WASHINGTON — Deep uncertainty surrounding military action against Syria hangs over President Barack Obama’s three-day overseas trip to Sweden and Russia, which takes him away from Washington just as he’s seeking support on Capitol Hill for a strike.
Before his scheduled departure Tuesday night, Obama urged lawmakers meeting with him at the White House to support his plan to punish Syria for allegedly using chemical weapons to attack its own people. The president won the backing of House Speaker John Boehner, R-Ohio, and Democratic Leader Nancy Pelosi of California, though that hardly guarantees support in the fractured House of Representatives.
The president also will seek to bolster international support for a strike during talks with world leaders this week at the Group of 20 summit. Those efforts will pit him against Russian president and summit host Vladimir Putin, who has perhaps done the most to stymie international efforts to oust Syria’s Bashar Assad.
Obama and Putin’s clashing views on Syria have worsened a relationship already rife with tension from differences on human rights, missile defense, and the Russia’s decision to grant asylum to National Security Agency leaker Edward Snowden.
“It’s been like watching a slow-moving train wreck for nearly two years,” Andrew Kuchins, a Russia expert at the Center for Strategic and International Studies, said of the Obama-Putin relationship. “Mr. Putin and Mr. Obama don’t like each other at all. I think there’s a deep degree of disrespect.”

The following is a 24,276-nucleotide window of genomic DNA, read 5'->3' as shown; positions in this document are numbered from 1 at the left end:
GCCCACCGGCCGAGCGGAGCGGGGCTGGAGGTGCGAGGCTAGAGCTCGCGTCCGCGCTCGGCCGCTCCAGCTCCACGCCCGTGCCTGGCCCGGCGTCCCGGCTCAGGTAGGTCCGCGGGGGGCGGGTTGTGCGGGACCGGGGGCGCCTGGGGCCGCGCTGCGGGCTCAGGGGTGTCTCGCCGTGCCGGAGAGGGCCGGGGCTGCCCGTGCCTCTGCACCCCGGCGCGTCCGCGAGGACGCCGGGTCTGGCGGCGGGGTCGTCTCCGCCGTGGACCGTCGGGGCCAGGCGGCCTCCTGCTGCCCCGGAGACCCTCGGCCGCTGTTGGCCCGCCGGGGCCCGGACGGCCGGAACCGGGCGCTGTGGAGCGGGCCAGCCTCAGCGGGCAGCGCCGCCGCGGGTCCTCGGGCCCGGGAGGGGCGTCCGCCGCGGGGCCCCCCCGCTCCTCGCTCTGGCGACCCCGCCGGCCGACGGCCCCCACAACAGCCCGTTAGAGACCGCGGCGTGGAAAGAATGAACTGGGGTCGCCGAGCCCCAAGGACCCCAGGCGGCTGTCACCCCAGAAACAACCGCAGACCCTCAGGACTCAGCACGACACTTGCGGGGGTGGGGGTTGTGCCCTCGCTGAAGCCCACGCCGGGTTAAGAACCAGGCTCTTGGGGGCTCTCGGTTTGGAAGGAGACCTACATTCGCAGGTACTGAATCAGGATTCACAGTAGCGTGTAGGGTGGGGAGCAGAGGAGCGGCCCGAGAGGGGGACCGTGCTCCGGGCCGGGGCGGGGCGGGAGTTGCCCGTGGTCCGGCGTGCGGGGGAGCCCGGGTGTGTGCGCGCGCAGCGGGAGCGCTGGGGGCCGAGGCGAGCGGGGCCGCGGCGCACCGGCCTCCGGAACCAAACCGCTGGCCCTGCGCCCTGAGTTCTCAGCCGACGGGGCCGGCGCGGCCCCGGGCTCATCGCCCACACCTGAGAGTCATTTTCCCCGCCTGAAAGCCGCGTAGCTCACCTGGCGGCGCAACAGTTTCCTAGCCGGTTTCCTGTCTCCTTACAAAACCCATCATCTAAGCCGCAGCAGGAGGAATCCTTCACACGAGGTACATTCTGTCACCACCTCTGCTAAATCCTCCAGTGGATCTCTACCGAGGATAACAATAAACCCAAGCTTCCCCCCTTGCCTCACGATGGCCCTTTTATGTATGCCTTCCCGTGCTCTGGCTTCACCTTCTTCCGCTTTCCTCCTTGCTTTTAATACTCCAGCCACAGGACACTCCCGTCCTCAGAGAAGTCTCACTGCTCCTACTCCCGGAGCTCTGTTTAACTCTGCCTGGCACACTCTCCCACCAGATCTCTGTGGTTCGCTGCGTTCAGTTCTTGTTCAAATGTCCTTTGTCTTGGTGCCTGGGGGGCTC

While Syria isn’t officially on the agenda at the economy-focused G-20 summit, the potential for imminent military action is expected to dominate conversations on the sidelines of the summit. World leaders will be seeking guidance from the U.S. president about whether he plans to proceed with a strike if Congress rejects his proposed resolution — a question Obama’s aides have refused to answer.
Votes in the House and the Senate are expected next week, just after Obama wraps up his trip.
During his meeting with lawmakers Tuesday, Obama said he was confident he’ll be able to work with Congress to pass a resolution authorizing a strike.
The president’s trip opens in Stockholm, where he’s due to arrive Wednesday after an overnight flight from Washington. The White House hastily added the Sweden visit to Obama’s schedule after he scrapped plans to meet one-on-one with Putin in Moscow ahead of the G-20 in response to Russia granting Snowden temporary asylum.
Snowden’s leaks to American and foreign news organizations about secret government spying programs have sparked outrage overseas, particularly in Europe. Obama is likely to face questions about the scope of the programs while overseas, as he did earlier this summer during meetings with the Group of 8 industrial nations.
Even before the Snowden incident, relations between the U.S. and Russia were already on the rocks amid differences on missile defense and nuclear weapons, as well as American concerns over human rights and a new Russian law that targets “homosexual propaganda.” Russian gay rights activists say they have been invited to meet with Obama while he is in St. Petersburg this week.